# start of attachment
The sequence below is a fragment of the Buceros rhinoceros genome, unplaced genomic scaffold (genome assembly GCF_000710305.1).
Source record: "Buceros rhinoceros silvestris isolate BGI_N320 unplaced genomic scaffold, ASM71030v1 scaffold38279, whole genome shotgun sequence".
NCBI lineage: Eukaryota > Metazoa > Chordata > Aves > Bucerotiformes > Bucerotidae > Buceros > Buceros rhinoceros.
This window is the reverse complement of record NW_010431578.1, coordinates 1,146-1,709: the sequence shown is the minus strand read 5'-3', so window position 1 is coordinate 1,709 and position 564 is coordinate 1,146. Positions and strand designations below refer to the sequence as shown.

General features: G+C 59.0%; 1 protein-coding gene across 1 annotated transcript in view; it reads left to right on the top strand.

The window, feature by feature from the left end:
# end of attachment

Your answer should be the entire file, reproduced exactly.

The sequence below is a fragment of the Buceros rhinoceros genome, unplaced genomic scaffold (genome assembly GCF_000710305.1).
Source record: "Buceros rhinoceros silvestris isolate BGI_N320 unplaced genomic scaffold, ASM71030v1 scaffold38279, whole genome shotgun sequence".
NCBI lineage: Eukaryota > Metazoa > Chordata > Aves > Bucerotiformes > Bucerotidae > Buceros > Buceros rhinoceros.
This window is the reverse complement of record NW_010431578.1, coordinates 1,146-1,709: the sequence shown is the minus strand read 5'-3', so window position 1 is coordinate 1,709 and position 564 is coordinate 1,146. Positions and strand designations below refer to the sequence as shown.

General features: G+C 59.0%; 1 protein-coding gene across 1 annotated transcript in view; it reads left to right on the top strand.

The window, feature by feature from the left end: